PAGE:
Following the release of Meat is Murder (1985), the band embarked on a lengthy tour of the UK and the US, on their return they began working on their third album proper but a legal dispute with Rough Trade Records led to a delay in its release. Somewhere in the midst of all this, the inevitable cracks began to appear, The Smiths were susceptible to the smaller picture after all. Perhaps Morrissey had set them up for it, for a great fall I mean, he set such high standards in the us against them battle, standards that were impossible to live up to. It doesn't take long for a one time devoted disciple that becomes disillusioned to turn into the most caustic of critics, attacking what they once honoured. The simplest of things becomes fine fodder, such as Morrissey's moccasins providing two enormous targets after his meat is murder shenanigans. The third album, The Queen Is Dead was eventually released in June 1986, it was preceded by the single Bigmouth Strikes Again, on which Morrissey sang of having no right to take his place with the human race. To the uninitiated, it might have appeared that the wheels were coming off, but this was Morrissey, it was par for the course, he would survive it. The Queen Is Dead is often cited as their masterpiece, the critics immediately loved it, captured by the self assurance of The Smiths telling them that everything was going to be just fine, they were still around.
On the Queen Is Dead record, Morrissey appeared to be accepting that many of the criticism levelled at him during the previous months, though perhaps not justified was okay and he accepted them, it wasn't the end of the world, The Smiths were still producing music of the finest calibre and he wasn't so serious as everybody accused. It was good while the album lasted but alas all was far from well, the wheels were indeed coming off. Marr was beginning to feel the strain of relentless touring and recording, worse still it was revealed that Rourke had been fired from the band in early 1986 because of his use of heroin, although reinstated after a couple of weeks, his replacement Craig Gannon remained in the band as rhythm guitarist for the subsequent tour and features on the singles Panic and Ask. We had seen it all before with so many bands, we all drew a breath, here we go or rather here we don't. They didn't disappoint, signing for major label EMI in early 1987, branded as racists, sell-outs and even rockers, it appeared the band were spiralling out of control. However, happily they weren't, they were as fine as they ever were, albeit as fine as The Smiths get. Or so they were leading us to believe, giving out a united front, though valid suspicions remained. Their second compilation album The World Won't Listen was released in February 1987 by Rough Trade Records, gathering singles, B-sides and unreleased songs from 1985 to 1986.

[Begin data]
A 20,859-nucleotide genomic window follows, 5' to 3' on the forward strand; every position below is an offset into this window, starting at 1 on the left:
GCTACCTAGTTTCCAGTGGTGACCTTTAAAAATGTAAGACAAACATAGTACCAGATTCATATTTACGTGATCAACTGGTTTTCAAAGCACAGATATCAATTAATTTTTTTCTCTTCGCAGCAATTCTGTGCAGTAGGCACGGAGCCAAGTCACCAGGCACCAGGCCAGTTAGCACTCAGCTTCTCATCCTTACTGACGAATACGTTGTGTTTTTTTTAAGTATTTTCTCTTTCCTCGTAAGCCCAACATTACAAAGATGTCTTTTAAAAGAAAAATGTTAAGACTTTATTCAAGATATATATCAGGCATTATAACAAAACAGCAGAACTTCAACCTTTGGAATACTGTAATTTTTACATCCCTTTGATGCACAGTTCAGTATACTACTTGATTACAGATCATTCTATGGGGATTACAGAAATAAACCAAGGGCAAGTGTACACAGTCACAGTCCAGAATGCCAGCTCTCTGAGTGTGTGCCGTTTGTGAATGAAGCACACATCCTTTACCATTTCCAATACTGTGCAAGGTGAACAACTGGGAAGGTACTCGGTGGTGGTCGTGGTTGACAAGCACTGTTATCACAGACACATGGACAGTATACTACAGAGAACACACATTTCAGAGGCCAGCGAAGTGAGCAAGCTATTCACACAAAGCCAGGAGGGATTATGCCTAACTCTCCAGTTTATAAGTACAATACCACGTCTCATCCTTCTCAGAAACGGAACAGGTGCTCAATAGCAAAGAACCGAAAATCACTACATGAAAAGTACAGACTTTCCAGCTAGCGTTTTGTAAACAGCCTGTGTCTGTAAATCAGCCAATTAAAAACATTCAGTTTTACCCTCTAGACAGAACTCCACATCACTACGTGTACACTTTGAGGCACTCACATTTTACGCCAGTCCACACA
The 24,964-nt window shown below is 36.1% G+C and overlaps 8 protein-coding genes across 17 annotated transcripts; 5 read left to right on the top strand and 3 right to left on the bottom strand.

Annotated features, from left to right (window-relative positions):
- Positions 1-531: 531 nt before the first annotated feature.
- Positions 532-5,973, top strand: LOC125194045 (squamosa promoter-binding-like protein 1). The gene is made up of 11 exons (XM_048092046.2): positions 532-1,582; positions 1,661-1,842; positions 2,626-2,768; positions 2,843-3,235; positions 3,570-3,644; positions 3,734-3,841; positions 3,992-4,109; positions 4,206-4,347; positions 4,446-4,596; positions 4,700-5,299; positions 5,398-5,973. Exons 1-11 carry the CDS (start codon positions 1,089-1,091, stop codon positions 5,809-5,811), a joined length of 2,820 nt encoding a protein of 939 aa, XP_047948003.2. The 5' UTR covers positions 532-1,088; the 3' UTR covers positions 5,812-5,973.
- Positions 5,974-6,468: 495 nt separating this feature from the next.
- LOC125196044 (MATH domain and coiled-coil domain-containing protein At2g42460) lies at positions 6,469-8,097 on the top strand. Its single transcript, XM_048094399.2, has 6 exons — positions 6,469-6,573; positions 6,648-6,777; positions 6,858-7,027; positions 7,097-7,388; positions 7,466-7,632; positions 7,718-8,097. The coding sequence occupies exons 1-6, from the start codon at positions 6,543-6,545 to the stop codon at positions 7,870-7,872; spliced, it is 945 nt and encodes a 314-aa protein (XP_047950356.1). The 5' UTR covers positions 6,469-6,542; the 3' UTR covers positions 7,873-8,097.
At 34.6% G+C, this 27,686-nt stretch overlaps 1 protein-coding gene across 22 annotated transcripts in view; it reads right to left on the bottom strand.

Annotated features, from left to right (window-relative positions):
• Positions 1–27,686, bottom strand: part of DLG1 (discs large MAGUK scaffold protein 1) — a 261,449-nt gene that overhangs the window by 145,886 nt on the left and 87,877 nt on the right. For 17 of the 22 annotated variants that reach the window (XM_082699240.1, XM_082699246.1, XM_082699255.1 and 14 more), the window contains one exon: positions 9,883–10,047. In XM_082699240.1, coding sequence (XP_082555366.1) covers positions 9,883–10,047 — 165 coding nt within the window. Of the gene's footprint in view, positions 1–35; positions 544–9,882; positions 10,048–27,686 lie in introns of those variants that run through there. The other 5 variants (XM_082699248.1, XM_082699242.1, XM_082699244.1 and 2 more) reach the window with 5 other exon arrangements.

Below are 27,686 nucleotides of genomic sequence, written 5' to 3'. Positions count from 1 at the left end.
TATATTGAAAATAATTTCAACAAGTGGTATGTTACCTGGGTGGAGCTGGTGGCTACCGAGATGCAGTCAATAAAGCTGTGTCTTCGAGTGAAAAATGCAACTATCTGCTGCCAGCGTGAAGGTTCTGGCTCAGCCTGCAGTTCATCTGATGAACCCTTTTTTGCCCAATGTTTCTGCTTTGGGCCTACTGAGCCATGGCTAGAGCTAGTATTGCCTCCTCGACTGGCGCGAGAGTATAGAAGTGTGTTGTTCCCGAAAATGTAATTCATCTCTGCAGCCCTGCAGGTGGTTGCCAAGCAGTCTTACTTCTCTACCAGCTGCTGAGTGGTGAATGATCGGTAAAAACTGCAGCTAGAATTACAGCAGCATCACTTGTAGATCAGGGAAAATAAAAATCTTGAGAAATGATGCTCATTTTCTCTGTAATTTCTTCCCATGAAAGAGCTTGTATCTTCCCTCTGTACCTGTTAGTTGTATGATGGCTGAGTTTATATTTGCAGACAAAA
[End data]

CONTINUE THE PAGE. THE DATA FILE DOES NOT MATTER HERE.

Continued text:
The apostles, desperate for confirmation that The Smiths were still with them lapped it up but the critics viewed it as unnecessary, a final cash in by Rough Trade Records before their precious commodities shoved off. The apostles didn't see it that way, even demanding that Rough Trade domestically release another compilation Louder than Bombs that had been made for the American market, they were insatiable, they wanted as much as they could possibly lay their hands on. But all was far from rosy, suspicions were verified when Marr left the band in June 1987 and from what we thought we knew about these fellows, there would be no going back, there would be no emotional reunion of hugs and kisses, it was over, Smithmania had bitten the dust. The general statement issued was that Morrissey had become sick and tired of Marr's dalliances with other bands, while Marr was sick and tired of Morrissey's musical inflexibilities. Battle lines were drawn, the ice age cometh. There was, however, a kick from the grave with their fourth album; Strangeways, Here We Come and what a kick it was, both Marr and Morrissey cite it as their masterpiece. I'm not so sure, maybe that affirmation is to titillate the apostles with the horrific dangling carrot that the best was still to come before they walked away on their own terms, the Smithsonian way. I reckon they walked away knowing it was over anyway, the album has synths, frilly guitar riffs and they had produced a video which I hear features Morrissey clones - ghastly and not very Smiths.